These shorts are part of my Wardrobe Architect plans, as they fit my color scheme and my silhouettes. They fulfill my loose pledge to make more pants. And they almost didn't make it out of the UFO pile hidden behind lots of respectable sewing books.
I don't think you can see anything amiss with the two above photos, which is good. The detail shots will reveal plenty of flaws, but the reason these ended up angrily wadded in a ball was originally due to fit. I made my first pair of Thurlows this time last year, and since they still fit I decided to make the same size again. I glibly disregarded the fact that the first pair was made with a lightweight stretch denim instead of a heavy twill, and ignored the 15 lbs. I've put on since last year. I went back to the less-than-a-size-0 pattern pieces and cut away, figuring that if I needed any wiggle room I could take it from center-back as the pattern intends (more on my pattern changes from last year here).
Starting to look a bit questionable...
If you're familiar with this pattern, then you know that Sewaholic provides what's called a "center back extension" which allows for a customizable fit.
When I got to the point where I could try these on and determine where to sew the center-back seam, it was quite ugly. They were WAY too tight around the waist and in the thighs. Much cursing and angry accusations followed. I asked my husband what to do and he wisely told me to put them aside and come back later.
The pockets aren't level with the ground.
A few weeks went by and these babies came back out. I'd had time to mentally process the extra weight that a life without breastfeeding has afforded me (seriously, I lost a lot of weight after giving birth solely due to nursing) and was no longer so emotional about fitting them. Miraculously, they fit much better. I have a sneaky suspicion that the first fitting was thwarted by a certain weight-inflating time of the month. Could this paragraph be any more TMI?
Anyway, I got the shorts finished and wore them out and about, and they're great! Very comfy, not too tight, and with a long shirt I'm able to ignore the flaws that abound in the fly and front closures. I never wear a tucked-in shirt, so I can easily hide the waistband issues. I love the cuffs, the piping I added to the pockets, and the gold topstitching. It helps to focus on those positives instead of the negatives.
I even matched the stripes so well at the sides that you can't see the seams.
Inseam. Can you find the seam?
One negative that I can easily ignore, because it's behind me, is the patch pockets. I added them so that the stripes would match up, however that's not exactly level with the ground. Consequently, they look tilted. I was VERY frustrated when I realized what I'd done, but the only solution to correct the tilt was to misalign the stripes. A rock and a hard place, I tell ya what. However, now I know what to avoid if I ever make another pair of striped shorts. I should have cut them on the bias or just stuck with welt pockets as the pattern directs. I wanted these to be more casual which is why I went with patch pockets.
The outside row of topstitching is done with a triple stitch.
And since I have too many photos and too much to say, how about a photo dump with captions?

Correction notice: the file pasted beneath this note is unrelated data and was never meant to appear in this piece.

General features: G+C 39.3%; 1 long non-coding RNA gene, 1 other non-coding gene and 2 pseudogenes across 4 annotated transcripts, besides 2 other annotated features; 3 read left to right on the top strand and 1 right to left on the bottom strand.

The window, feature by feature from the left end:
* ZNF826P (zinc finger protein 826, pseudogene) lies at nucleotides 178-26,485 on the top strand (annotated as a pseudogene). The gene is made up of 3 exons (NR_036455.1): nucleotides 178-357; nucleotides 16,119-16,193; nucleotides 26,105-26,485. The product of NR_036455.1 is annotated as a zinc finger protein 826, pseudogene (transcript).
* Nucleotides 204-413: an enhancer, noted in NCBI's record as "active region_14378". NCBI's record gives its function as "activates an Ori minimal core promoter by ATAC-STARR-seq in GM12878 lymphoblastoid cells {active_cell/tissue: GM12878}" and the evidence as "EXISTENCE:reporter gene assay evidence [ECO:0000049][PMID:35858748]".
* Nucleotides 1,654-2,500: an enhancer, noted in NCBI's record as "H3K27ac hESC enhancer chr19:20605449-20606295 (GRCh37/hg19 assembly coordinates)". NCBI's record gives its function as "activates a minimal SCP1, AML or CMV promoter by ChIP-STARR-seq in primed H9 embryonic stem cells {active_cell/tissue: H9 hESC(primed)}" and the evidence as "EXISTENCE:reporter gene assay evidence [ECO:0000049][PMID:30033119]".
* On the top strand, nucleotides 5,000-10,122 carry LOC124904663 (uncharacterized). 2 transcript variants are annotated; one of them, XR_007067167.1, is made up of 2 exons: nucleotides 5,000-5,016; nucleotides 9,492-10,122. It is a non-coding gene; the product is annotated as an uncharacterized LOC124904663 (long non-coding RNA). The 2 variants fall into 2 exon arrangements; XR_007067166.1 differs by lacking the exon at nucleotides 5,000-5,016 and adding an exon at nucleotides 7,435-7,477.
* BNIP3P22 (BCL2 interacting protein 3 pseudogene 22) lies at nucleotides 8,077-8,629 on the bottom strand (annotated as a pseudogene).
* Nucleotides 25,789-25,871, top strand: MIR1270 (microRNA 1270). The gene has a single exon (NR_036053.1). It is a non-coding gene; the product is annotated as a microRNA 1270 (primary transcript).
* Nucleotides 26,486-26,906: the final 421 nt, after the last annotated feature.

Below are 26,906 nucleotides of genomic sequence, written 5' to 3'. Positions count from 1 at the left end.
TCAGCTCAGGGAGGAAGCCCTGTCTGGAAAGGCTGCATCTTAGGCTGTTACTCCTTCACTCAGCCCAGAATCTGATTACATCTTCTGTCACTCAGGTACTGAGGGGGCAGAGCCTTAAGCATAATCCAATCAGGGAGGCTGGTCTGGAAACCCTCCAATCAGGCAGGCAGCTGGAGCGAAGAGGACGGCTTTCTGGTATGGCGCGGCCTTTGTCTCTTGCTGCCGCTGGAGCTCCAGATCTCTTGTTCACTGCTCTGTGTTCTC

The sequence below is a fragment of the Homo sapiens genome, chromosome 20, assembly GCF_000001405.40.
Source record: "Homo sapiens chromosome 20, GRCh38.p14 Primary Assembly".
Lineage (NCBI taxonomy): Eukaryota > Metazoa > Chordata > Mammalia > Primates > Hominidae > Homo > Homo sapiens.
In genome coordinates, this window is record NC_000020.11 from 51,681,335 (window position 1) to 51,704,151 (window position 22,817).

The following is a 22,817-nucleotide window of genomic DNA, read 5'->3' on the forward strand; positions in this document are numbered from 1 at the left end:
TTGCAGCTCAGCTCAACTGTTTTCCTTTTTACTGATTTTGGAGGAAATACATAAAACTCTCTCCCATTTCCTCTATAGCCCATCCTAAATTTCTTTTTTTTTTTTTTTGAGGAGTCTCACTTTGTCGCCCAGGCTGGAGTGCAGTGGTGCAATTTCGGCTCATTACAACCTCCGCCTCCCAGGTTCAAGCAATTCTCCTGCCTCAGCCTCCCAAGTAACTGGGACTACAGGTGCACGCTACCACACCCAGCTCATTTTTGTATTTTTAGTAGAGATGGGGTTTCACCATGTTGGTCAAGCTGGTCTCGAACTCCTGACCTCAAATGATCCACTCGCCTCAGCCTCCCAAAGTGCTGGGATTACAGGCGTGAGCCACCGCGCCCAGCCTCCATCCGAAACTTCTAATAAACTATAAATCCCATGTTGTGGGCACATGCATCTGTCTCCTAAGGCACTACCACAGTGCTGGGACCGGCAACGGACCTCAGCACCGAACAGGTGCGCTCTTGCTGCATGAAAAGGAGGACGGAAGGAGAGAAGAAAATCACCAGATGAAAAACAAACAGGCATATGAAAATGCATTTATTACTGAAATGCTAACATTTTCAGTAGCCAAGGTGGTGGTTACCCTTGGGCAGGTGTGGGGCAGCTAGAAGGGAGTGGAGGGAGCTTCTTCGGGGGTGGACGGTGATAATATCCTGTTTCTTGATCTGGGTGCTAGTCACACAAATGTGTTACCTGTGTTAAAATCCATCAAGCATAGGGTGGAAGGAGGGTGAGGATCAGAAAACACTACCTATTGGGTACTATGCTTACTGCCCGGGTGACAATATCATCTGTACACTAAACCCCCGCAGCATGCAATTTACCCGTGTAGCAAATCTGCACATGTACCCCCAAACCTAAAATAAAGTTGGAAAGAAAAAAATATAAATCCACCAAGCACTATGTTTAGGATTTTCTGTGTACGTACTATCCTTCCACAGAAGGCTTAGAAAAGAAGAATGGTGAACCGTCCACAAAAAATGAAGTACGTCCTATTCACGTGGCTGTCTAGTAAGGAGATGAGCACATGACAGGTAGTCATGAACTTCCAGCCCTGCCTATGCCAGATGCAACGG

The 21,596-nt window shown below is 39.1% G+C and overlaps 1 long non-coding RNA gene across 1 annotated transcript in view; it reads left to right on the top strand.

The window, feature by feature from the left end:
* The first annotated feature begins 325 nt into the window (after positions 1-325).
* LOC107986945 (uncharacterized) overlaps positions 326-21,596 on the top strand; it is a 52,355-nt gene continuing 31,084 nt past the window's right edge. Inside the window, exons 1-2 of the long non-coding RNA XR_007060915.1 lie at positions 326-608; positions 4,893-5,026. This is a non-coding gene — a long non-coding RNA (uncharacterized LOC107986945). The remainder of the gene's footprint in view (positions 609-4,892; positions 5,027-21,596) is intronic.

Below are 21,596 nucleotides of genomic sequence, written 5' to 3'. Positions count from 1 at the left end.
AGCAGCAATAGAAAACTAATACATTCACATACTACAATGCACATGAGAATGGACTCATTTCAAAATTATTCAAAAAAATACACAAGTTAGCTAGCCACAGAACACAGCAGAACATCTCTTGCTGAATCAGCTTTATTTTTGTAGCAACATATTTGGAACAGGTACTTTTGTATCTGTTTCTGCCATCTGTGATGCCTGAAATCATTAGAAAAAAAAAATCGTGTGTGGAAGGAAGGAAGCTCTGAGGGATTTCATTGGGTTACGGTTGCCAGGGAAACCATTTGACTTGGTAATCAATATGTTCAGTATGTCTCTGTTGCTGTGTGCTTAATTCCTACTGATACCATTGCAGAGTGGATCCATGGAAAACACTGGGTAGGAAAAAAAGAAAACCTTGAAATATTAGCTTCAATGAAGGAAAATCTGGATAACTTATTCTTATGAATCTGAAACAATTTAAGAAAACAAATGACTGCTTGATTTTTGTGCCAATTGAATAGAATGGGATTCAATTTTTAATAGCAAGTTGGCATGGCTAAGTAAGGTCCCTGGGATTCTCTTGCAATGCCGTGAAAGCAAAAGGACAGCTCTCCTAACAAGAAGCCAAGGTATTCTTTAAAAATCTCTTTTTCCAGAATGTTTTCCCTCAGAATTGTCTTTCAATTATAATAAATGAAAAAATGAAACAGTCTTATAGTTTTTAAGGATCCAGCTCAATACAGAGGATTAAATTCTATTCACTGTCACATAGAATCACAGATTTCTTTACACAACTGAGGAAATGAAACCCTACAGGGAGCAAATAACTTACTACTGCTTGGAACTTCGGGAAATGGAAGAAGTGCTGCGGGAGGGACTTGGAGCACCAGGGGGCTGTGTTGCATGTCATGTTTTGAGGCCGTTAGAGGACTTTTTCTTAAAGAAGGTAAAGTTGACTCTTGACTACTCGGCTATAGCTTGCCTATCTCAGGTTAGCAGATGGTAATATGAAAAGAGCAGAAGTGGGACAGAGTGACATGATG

Center-back seam. Chevrons on my butt!
I added a jeans button instead of a bar hook and eye.
Here you can also see the waistband is two
different sizes where it overlaps.
This only required a hammer to install. Tutorial video here.
Jean tack from Wawak.
I had to hand-sew the buttonhole for the jeans button.
It looks terrible. This is WITH Fray Check.
Back of the terrible buttonhole.
This is a heavy-duty zipper and the pull tab is way too big
for how these pants are designed. Use a regular zipper!
Belt loops are easy with a coverstitch machine!
Inside view, front
Inside view, back
Speaking of Lauren's sewalong, I could not have sewn these shorts without it. Not last year, OR this year. Time to be blunt. I hate the Sewaholic directions with this pattern. Last year, I thought it was just me, my inexperience with pants, and that if I knew what I was doing the instructions would be sufficient. At this point, I have to say that it can't JUST be me. I've already made these once, yet I was still often confused unless I consulted the sewalong. Is the pattern nicely drafted, does it produce a great result? Yes. But you're going to need to know what you're doing, or consult some other resources.
I broke about 3 needles sewing these shorts, so I seriously need to re-evaluate my machine's ability to sew jeans/denim/twills. I had to hand-crank almost all of the topstitching. I've only had my machine for 2 years, and I like it a lot, so it bums me out to think about getting another one just for heavier fabrics. And because I haven't mentioned it yet, this fabric is a cotton twill from Mood, and the lining fabric is a quilting cotton from Blue Hill featuring elephants playing croquet (available in multiple colorways, here). It's left over from this dress for AB and it's so stinking adorable. The twill felt like cardboard when it arrived, but with a wash it softened considerably.
Despite their flaws, I like these shorts better than my coral ones from last year, and it feels awesome to have made pants that fit into my capsule wardrobe. I thought I was DONE with this pattern, but today I found myself daydreaming about making it again. Better the devil you know than the one you don't, especially with pants. Although I wouldn't mind getting my mitts on the new Jennifer City Shorts pattern by Style Arc...